Australia's Retirement Income System: Implications for Saving and Capital Markets

38 Pages Posted: 22 Apr 1997 Last revised: 12 May 2000

See all articles by Malcolm Edey

Malcolm Edey

Reserve Bank of Australia

John A. Simon

Reserve Bank of Australia - Economic Research

Date Written: October 1996

Abstract

Australia is in the early stages of introducing a system of self-provision for retirement through mandatory contributions to" private superannuation funds. For most employees, the scheme will eventually replace, either fully or partially, the government age pension, currently relied upon by a large majority of retirees. The scheme has been implemented reasonably smoothly by building on existing financial infrastructure for voluntary superannuation. This paper summarizes the historical background of mandatory superannuation in Australia, reviews its potential impact on saving and capital markets, and highlights some remaining policy issues. Perhaps the most important of these is the impact of the system on retirement decisions. A number of features of the system contribute to incentives favouring early retirement and continued reliance on the government pension. Also important is the increasing complexity of the system, a result of the layering of rule changes and grandfathering of existing rights at each stage of the process.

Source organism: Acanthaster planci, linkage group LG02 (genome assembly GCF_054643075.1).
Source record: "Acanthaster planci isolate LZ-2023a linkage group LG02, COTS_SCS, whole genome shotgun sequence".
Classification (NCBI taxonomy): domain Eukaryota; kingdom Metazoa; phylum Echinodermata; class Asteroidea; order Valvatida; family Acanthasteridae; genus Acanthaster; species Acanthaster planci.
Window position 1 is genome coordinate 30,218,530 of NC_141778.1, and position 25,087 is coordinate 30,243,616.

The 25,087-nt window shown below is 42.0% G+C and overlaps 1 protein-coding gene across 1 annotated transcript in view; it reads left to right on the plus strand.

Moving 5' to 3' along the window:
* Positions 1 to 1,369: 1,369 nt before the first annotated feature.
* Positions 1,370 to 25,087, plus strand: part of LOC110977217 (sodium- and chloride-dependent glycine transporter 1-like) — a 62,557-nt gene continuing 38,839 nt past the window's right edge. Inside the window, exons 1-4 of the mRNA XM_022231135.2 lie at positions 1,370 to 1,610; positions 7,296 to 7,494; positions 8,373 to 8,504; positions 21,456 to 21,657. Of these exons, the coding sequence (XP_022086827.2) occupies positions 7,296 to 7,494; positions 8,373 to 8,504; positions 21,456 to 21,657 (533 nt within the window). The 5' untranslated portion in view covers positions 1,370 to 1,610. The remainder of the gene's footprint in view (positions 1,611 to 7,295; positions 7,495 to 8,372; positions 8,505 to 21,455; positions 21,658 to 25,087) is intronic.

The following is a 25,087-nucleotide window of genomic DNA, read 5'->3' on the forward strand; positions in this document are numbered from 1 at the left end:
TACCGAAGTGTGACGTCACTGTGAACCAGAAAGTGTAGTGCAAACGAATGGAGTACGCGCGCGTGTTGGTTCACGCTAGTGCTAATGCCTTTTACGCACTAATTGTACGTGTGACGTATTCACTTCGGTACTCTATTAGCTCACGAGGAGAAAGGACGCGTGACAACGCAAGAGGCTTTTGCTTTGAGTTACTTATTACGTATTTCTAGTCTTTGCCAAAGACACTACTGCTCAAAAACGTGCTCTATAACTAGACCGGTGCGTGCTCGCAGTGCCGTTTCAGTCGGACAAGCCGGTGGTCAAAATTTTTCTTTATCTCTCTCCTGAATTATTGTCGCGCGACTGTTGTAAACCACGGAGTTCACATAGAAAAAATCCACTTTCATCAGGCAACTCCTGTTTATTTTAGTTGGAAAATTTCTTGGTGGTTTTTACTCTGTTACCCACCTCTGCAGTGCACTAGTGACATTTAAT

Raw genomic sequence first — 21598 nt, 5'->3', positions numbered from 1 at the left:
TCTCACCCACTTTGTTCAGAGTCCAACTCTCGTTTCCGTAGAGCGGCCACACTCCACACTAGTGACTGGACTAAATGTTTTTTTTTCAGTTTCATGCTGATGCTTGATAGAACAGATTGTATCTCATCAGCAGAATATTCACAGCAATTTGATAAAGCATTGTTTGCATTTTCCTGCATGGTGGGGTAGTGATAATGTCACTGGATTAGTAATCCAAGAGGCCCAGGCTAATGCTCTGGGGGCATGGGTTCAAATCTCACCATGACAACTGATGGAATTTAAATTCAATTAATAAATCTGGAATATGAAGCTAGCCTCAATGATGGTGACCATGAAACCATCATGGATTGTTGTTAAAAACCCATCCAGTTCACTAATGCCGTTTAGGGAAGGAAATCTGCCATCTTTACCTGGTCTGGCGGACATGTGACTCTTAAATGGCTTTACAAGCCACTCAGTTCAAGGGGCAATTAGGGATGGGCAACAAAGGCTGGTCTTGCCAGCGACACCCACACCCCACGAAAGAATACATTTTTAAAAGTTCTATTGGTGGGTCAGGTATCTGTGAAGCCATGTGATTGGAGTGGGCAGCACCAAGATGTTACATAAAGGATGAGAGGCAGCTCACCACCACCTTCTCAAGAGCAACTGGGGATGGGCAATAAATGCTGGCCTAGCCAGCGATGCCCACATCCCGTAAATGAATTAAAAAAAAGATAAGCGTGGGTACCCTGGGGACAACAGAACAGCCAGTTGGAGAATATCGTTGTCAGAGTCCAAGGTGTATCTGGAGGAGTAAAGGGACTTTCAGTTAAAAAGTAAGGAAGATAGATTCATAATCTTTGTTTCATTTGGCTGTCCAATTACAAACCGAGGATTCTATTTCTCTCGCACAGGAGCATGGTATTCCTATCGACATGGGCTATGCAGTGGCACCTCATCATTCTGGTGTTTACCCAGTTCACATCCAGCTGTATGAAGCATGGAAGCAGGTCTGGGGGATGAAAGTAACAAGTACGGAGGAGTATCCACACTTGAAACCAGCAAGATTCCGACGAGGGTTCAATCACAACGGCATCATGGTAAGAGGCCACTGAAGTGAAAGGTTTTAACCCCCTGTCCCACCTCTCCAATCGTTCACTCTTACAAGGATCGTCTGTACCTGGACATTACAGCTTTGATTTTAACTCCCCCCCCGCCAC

Suggested Citation

Edey, Malcolm and Simon, John A., Australia's Retirement Income System: Implications for Saving and Capital Markets (October 1996). NBER Working Paper No. w5799. Available at SSRN: https://ssrn.com/abstract=4840

Malcolm Edey (Contact Author)

Reserve Bank of Australia

GPO Box 3947
Sydney, 2000
Australia

John A. Simon

Reserve Bank of Australia - Economic Research ( email )

GPO Box 3947
Sydney, NSW 2001
Australia

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